Rosas de Japon is similar to manzanilla in botanical description, but usually taller. Flowering heads are white or variously colored in the Philippines, up to 10 centimeters or more in diameter, and composed of numerous rows of ray-flowers.
- Cultivated for ornamental purposes.
- Grows especially well in Baguio.
- Native of China.
- Flowers yield adenine 0.023 %, choline 0.017 %,, and traces of stachydrine.
- Leaves yield adenine 0.016 %, a trace of choline and stachydrine 0.006 %.
- Study yielded flavonoids, caffeoylquinic acid derivatives, phenolics and a monoterpenoid glucoside.
- Considered aomatic, cooling, anti-inflammatory, antibacterial, febrifuge, demulcent, hypotensive.
The ordinary cultivated varieties is considered beneficial to the blood and circulation and to preserve vitality.
Leaves and flowers.
- Plant is used like manzanilla.
- Decoction of leaves and flowers used for stomachache and as an enema.
- Flowers are prescribed for colds, headaches and inflamed eyes. For the same afflictions, pillows are filled with flowers and leaves.
- White variety considered especially useful in preserving hair from falling out or turning grey.
- Flowers soaked in wine, producing "chrysanthemum wine," is used for a variety of digestive, circulatory and nervous difficulties.
- Dew collected from the flowers is held in repute to preserve and restore vital functions.
- Decoction of flowers used for promotion of menses, as a wash for infected and cancerous sores, and as fomentation for enlarged glands.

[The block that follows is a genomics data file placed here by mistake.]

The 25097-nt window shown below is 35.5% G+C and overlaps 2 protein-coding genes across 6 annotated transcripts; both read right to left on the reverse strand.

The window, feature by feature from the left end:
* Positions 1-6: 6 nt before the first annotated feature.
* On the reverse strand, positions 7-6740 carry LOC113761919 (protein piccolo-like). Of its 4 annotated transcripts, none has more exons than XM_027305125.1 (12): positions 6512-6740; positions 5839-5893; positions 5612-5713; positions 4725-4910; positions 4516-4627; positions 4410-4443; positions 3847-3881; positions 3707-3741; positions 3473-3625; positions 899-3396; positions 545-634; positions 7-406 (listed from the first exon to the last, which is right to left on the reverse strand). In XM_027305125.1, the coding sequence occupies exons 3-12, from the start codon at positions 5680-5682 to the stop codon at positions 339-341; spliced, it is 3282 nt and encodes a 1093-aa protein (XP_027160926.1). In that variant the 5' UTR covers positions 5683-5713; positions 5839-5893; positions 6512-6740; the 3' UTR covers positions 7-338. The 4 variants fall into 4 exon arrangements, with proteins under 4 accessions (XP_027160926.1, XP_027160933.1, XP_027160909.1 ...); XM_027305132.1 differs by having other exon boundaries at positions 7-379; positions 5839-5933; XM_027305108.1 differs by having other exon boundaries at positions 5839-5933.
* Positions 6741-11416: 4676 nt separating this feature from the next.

- Mixed with Japanese honeysuckle for the treatment of hypertension.
- In East Asia, traditionally used for poor eye sight, dizziness, blurred vision, high cholesterol, high blood pressure, chronic inflammation.
- Tea: Steep the flowers gently in hot water for no more than 10 minutes in a closed vessel, to preserve the essential oil.
• Xanthine Oxidase Inhibitors: Study on the MeOH extract of flowers of C. sinense yielded a new flavone glucoside, acacetin 7- O-(3- O-acetyl- beta- D-glucopyranoside) together with 27 known compounds. Compounds displayed significant xanthine oxidase inhibitory activity in a concentration-dependent manner, greater than the allopurinol control.
• Antioxidant: Study isolated two dicaffeoylquinic acids from C. morifolium which were found to show strong antioxidant activities in the DPPH radical and superoxide anion radical scavenging systems.
• Flavonoids / Volatiles: Study of flavonoids and volatiles in the C. morifolium Ramat flowers yielded 8 flavonoids and 58 volatiles. Luteolin-7-glucoside and quercitrin were the most abundant flavonoids accounting for 85.7% of the detected flavonoids. B-humulene was the most abundant volatile. The health benefits of C. morifolim may be related to the abundant flavonoids and volatiles.
• Antimicrobial: Study of extracts of seven species of C. morifolim Ramat showed 9 of 21 extracts with antimicrobial activity against S aureus, while 3 had activity against methicillin resistant Staph aureus.
• Toxicity Study: Study of CM extract in rats showed no toxicological changes in the acute toxicity and long-term toxicity studies and is considered to be safe in general to rats at limited dose level.
• Vasorelaxant Effect: Study showed the CME induces both endothelium-dependent and independent relaxation.
• Neuroprotective: (1) Study showed that CM possesses potent neuroprotective activity with a potential for application in neurodegenerative diseases such as Parkinson's diseases. (2) Study evaluating the neuroprotective effect of total flavones extracted from C. morifolium showed pretreatment with TFCM provided significant protection against cerebral ischemia/reperfusion injury in rats, at least in part, by its antioxidant action and consequent inhibition of mitochondrial swelling.
Herbs, granules, flower extracts in the cybermarket.